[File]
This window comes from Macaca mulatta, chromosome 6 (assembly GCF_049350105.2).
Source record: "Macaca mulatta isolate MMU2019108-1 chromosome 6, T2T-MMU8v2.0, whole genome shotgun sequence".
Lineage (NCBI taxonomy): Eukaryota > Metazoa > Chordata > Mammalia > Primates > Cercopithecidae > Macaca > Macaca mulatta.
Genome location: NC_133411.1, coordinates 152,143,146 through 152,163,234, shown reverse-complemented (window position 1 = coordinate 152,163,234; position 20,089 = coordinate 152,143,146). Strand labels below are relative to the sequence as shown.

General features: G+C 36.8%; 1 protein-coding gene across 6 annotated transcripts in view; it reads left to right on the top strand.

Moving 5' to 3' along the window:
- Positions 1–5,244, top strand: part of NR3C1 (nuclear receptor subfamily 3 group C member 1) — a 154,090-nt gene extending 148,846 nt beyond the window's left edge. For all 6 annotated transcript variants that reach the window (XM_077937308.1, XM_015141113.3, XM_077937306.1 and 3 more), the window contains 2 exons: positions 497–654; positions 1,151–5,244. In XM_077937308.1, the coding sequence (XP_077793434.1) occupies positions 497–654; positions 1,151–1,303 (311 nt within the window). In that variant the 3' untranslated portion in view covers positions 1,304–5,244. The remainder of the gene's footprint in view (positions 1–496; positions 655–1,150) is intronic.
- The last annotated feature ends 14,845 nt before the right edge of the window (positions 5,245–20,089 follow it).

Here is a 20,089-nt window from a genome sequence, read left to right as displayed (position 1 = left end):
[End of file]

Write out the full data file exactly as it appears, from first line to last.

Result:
This window comes from Macaca mulatta, chromosome 6 (assembly GCF_049350105.2).
Source record: "Macaca mulatta isolate MMU2019108-1 chromosome 6, T2T-MMU8v2.0, whole genome shotgun sequence".
Lineage (NCBI taxonomy): Eukaryota > Metazoa > Chordata > Mammalia > Primates > Cercopithecidae > Macaca > Macaca mulatta.
Genome location: NC_133411.1, coordinates 152,143,146 through 152,163,234, shown reverse-complemented (window position 1 = coordinate 152,163,234; position 20,089 = coordinate 152,143,146). Strand labels below are relative to the sequence as shown.

General features: G+C 36.8%; 1 protein-coding gene across 6 annotated transcripts in view; it reads left to right on the top strand.

Moving 5' to 3' along the window:
- Positions 1–5,244, top strand: part of NR3C1 (nuclear receptor subfamily 3 group C member 1) — a 154,090-nt gene extending 148,846 nt beyond the window's left edge. For all 6 annotated transcript variants that reach the window (XM_077937308.1, XM_015141113.3, XM_077937306.1 and 3 more), the window contains 2 exons: positions 497–654; positions 1,151–5,244. In XM_077937308.1, the coding sequence (XP_077793434.1) occupies positions 497–654; positions 1,151–1,303 (311 nt within the window). In that variant the 3' untranslated portion in view covers positions 1,304–5,244. The remainder of the gene's footprint in view (positions 1–496; positions 655–1,150) is intronic.
- The last annotated feature ends 14,845 nt before the right edge of the window (positions 5,245–20,089 follow it).

Here is a 20,089-nt window from a genome sequence, read left to right as displayed (position 1 = left end):